How far this was the result of Neo-Platonic influ­ences, it is not difficult to trace. Professor Browne, for one, is convinced that Sufism is more indebted to the school of Plotinus than to any other influence, and Dr. Nicholson elaborates the theory in detail. There is no doubt that in the golden age of Muslim scholar­ship, the Neo-Platonic philosophy was well known to Muslim students. There are many references in the works of the authors of this time to the doctrines of Plotinus and Porphyry, in addition to those of Pythagoras, Plato, Aristotle and other Greek philosophers, clearly indicating that the mystic currents of Greece had found their way into the Muhammadan world. But while recognising the connection between the two mystic schools, we have to deal with two significant questions raised by Professor Browne.

(1) What elements of their philosophy did the Neo-Platonists originally borrow from the East and especially from Persia, which country Plotinus visited expressly to study the system there taught?

(2) To what extent did the seven Neo-Platonic philosophers who took refuge at the Persian Court in the reign of Naushirwan (about A. D. 632) propagate their ideas in that country?

To find an answer to the first query, let us accompany Plotinus in his metaphysical meditations and his journey to the East.

Even though it soars higher than our earthly systems, philosophy, too, has, like things and beings gross and earthly in nature, its ups and downs. In the West it reached its meridian during the days of Plato and Aristotle, but thence the decline was so rapid that, early in the third century after Christ, Plotinus found it tottering midway between doubt and disbelief.

The first Greek philosophers were physicists, and as the external world was the centre of their interest, their philosophy took its stand on natural science to the exclusion of ethics and religion. The claims of ethics, however, could not long be ignored and the systems of Plato and Aristotle sought to adjust its rival claims against those of physics. Popular religion, on the other hand, was neglected, so that while indifferentism or charlatanism enveloped philosophy in total darkness, the need for religious sanction and earnest devotion and reverence began to be felt more strongly than ever, and a new religious, semi-philosophical, semi-speculative mood possessed a few ardent souls.

It is in a mood such as this that we find Plotinus beginning his studies. With bare negations his speculative mind refuses to remain satisfied. Some positive truth he longs for, abstract though it may be. The Dialogues of Plato and the Metaphysics of Aristotle are his constant companions day and night. By themselves, however, they do not promote the growth of his “soul-wings”. He therefore practises austerities which (says Vaughan) his master, Plato, would never have sanctioned. During those studious days of an “angelic life”—“the life of the disembodied in the body”—what commands his heartfelt admiration is the life of Apollonius of Tyana, that gifted Pythagorean philosopher and strange thaumaturgist, whose miracles could earn for him from an uncharitable world no better title than the designation of a compound of magician, impostor and religious fanatic!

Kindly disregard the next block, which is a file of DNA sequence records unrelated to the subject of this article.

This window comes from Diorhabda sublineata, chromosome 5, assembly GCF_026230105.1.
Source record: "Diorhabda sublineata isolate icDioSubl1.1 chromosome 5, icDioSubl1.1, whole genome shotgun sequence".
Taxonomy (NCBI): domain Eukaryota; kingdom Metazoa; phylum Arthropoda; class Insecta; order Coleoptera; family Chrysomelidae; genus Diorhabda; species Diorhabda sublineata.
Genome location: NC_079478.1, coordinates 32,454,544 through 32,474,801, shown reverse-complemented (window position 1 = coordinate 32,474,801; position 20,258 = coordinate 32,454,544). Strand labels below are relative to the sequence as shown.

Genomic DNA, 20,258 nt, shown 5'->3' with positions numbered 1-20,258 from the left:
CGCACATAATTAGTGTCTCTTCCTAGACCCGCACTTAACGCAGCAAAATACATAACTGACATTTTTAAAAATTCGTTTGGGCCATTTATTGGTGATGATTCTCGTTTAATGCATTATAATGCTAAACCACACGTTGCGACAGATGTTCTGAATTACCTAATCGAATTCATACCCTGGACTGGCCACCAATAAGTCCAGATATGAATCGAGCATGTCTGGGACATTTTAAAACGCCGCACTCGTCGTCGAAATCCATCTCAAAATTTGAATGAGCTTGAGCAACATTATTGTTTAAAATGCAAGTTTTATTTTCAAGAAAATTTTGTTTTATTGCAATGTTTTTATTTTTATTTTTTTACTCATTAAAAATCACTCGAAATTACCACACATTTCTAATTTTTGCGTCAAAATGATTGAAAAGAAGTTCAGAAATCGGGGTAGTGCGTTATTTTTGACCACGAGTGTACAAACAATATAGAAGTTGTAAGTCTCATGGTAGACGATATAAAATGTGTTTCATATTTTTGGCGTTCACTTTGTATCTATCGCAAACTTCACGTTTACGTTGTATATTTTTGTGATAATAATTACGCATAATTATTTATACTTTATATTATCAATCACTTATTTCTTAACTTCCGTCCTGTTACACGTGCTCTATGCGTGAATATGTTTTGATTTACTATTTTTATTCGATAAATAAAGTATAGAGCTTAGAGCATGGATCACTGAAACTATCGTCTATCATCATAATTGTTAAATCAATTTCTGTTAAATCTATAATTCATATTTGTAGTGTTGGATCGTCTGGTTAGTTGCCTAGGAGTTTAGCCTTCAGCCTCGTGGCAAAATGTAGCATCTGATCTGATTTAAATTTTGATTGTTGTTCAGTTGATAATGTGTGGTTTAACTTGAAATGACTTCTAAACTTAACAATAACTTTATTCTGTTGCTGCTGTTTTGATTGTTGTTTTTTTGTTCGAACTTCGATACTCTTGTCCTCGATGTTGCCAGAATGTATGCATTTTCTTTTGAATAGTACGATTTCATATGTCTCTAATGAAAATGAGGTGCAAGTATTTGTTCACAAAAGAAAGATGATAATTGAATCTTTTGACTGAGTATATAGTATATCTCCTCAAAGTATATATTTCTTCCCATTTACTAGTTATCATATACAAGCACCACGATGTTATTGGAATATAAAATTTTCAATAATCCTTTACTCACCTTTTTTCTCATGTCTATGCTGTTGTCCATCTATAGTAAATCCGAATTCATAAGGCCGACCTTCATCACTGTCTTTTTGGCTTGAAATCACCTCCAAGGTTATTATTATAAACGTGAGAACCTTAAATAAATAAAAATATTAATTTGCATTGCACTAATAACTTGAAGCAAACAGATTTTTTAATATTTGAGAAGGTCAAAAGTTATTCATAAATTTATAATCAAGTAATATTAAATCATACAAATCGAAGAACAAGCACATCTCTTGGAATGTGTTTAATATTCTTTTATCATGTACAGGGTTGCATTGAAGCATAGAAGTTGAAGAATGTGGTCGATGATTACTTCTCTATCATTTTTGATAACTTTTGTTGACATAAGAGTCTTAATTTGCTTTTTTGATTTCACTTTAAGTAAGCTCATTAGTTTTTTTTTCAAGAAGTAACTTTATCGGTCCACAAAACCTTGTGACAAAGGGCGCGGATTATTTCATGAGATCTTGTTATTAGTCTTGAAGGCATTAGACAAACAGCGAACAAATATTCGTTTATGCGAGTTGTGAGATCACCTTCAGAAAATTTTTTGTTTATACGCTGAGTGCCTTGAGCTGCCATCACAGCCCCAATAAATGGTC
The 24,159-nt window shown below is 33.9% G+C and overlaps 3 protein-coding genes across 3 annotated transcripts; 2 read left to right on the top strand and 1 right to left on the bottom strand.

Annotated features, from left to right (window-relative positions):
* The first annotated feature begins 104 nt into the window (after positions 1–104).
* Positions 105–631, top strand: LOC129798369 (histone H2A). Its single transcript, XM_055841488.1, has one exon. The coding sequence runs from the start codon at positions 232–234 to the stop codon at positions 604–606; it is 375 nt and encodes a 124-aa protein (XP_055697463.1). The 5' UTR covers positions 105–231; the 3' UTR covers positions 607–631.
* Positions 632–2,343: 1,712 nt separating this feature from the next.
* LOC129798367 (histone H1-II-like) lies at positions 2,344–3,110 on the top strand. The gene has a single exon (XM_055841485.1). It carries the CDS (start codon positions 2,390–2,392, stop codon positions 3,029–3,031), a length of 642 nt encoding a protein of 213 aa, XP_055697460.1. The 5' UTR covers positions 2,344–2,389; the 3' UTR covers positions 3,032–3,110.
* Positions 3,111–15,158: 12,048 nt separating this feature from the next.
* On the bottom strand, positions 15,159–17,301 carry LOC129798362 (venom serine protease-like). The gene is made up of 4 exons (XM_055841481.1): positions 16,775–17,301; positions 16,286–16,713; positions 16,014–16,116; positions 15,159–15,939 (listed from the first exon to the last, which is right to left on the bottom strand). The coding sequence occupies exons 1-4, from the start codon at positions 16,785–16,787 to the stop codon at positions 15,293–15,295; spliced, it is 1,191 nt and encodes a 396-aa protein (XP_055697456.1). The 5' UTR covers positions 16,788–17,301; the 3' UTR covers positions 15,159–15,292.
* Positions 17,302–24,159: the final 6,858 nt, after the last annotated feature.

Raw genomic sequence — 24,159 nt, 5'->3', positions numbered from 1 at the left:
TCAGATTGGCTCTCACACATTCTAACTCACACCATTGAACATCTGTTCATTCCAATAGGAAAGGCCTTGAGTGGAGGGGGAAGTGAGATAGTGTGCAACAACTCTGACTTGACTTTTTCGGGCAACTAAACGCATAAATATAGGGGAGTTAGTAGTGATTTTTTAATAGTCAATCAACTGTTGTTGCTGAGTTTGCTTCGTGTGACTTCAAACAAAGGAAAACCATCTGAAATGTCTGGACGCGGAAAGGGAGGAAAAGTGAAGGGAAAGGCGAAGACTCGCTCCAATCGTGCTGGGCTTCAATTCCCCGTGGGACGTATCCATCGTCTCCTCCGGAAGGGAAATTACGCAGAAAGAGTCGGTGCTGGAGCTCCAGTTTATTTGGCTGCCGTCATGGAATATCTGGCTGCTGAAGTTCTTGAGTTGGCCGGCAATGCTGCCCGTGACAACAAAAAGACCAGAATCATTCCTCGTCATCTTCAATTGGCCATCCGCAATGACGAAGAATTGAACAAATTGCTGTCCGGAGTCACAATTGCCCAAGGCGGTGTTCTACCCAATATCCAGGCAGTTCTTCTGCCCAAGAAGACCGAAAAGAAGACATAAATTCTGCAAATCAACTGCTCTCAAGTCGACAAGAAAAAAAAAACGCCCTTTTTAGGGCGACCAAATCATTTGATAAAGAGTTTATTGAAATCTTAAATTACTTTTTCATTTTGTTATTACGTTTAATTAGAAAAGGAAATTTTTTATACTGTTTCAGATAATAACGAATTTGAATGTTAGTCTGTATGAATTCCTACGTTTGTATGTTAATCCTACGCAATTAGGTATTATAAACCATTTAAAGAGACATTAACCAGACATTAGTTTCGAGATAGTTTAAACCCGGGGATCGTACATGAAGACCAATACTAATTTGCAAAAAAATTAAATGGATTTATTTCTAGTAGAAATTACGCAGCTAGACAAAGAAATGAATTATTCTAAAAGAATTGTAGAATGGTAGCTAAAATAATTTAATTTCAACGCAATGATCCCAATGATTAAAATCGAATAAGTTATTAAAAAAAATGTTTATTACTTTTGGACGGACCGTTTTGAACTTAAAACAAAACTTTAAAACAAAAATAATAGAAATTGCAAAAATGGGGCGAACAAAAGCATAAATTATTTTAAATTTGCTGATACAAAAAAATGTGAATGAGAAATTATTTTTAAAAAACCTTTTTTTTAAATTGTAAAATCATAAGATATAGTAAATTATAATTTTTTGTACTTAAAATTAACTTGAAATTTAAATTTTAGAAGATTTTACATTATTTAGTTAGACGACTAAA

It is stated that while still a mere youth Apollonius renounced all the ordinary pleasures of life. “Abjuring the use of flesh and wine, he lived on the simplest fruits of the soil, wore no clothing but linen, and no sandals on his feet, suffered his hair to grow, and slept on the hard ground”. Nor was this all. The Pythagorean penance of five years’ silence he strictly observed, suffering often, without murmur, the most painful trials incidental to such penance. Like the veritable ascetics of the East, he wandered on foot over Assyria and Persia, and thence to the Indus and the Ganges, visiting temples and conversing with the rishis of all these lands. From his visit to the Hill of Sages he returned, an accomplished sage, himself “able to foretell earthquakes and eclipses, to cure the plague, to summon spirits from the unseen world, and to restore the dead to life.”

Here is a portraiture of a living Mahatma, a hierophant as well, and, what is more, a philosopher too, the product of Pythagoreanism and Platonism, mellowed by Zoroastrianism and Hinduism. To what extent the “supernatural powers of the Magi and the Gymnosophists,” which he acquired during his sojourn in the East, assisted Apollonius in dazzling nation after nation with his prophecies and miracles, it is difficult to say. These gifts, however, captured the imagination of Plotinus.